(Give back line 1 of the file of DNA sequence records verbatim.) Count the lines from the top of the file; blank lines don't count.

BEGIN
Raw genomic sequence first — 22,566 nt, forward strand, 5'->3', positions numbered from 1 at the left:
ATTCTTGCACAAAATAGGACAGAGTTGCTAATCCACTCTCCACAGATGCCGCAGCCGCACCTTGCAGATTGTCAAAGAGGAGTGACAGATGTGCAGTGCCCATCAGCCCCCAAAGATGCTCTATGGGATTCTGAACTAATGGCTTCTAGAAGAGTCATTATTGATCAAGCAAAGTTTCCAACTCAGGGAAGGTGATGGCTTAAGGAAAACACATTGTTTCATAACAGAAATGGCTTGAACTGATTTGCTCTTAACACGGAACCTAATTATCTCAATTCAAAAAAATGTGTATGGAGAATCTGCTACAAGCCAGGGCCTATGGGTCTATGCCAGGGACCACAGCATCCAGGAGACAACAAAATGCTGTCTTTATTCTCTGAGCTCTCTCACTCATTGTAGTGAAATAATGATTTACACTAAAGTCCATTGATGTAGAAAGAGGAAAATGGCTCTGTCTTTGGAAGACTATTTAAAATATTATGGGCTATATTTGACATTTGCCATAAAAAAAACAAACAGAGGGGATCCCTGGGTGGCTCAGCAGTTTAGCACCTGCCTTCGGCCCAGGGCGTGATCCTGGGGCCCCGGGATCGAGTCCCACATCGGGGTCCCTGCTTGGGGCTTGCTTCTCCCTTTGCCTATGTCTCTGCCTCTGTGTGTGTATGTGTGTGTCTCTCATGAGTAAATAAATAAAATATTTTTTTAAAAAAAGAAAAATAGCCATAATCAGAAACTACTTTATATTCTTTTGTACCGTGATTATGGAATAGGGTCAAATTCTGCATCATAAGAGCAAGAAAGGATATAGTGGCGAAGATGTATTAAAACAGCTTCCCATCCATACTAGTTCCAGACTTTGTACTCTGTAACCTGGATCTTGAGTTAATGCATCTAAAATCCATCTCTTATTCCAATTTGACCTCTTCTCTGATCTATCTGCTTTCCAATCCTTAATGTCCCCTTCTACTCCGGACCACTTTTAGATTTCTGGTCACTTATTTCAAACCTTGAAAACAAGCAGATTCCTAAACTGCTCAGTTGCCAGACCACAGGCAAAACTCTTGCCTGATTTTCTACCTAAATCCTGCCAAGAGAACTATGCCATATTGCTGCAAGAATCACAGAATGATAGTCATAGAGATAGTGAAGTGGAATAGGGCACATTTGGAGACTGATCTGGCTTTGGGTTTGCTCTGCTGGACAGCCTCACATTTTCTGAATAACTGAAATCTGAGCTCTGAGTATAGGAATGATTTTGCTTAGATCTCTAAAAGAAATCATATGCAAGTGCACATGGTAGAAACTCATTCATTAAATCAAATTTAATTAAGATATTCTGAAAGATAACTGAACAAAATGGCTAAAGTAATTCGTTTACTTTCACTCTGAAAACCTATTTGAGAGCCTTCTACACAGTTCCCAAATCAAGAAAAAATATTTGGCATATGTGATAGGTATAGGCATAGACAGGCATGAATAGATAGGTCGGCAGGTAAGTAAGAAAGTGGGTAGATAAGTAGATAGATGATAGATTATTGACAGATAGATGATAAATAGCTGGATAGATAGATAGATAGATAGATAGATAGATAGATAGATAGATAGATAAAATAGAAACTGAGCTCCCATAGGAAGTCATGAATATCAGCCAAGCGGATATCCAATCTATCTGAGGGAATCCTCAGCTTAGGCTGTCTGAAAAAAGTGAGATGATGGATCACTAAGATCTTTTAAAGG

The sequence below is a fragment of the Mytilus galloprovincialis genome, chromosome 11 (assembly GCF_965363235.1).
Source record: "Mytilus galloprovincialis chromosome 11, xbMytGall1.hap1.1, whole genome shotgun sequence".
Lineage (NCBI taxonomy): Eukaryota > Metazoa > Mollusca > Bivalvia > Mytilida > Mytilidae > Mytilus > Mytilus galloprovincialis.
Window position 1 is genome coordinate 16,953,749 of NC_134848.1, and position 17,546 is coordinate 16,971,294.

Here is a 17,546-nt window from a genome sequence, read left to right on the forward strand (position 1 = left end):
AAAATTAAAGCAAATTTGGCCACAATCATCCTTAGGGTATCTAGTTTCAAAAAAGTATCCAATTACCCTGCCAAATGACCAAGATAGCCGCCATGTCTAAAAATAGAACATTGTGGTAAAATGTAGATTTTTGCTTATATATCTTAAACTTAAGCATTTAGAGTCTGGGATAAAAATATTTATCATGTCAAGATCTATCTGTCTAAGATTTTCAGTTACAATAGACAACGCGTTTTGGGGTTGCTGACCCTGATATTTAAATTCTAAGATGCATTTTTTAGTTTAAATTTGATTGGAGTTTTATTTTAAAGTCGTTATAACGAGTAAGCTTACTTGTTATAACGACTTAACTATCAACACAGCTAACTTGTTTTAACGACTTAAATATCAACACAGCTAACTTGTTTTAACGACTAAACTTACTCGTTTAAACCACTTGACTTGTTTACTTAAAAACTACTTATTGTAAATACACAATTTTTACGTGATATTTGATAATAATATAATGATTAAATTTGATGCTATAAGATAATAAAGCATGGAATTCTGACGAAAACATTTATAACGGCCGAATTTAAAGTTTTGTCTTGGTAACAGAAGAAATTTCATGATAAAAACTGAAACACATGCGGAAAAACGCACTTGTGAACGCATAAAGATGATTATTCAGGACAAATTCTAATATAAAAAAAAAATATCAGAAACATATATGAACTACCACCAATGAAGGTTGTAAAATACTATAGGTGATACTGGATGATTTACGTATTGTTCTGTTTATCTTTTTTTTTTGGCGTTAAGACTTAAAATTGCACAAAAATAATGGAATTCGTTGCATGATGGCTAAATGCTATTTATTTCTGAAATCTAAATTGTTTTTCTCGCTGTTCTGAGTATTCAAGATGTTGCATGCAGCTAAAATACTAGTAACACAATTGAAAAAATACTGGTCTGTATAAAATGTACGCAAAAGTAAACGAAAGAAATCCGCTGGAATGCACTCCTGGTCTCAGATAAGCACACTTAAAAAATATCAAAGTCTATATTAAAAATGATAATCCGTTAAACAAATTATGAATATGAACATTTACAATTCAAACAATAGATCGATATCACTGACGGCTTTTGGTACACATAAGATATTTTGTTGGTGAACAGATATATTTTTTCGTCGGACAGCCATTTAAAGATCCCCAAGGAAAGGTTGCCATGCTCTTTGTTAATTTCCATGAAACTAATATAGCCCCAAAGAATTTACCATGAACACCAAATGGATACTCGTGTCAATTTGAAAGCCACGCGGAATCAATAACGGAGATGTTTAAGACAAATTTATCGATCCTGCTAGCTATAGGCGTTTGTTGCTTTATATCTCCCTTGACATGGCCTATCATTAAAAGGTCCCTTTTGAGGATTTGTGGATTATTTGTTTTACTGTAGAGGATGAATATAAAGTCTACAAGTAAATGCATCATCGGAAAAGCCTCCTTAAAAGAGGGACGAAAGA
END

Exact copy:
Raw genomic sequence first — 22,566 nt, forward strand, 5'->3', positions numbered from 1 at the left: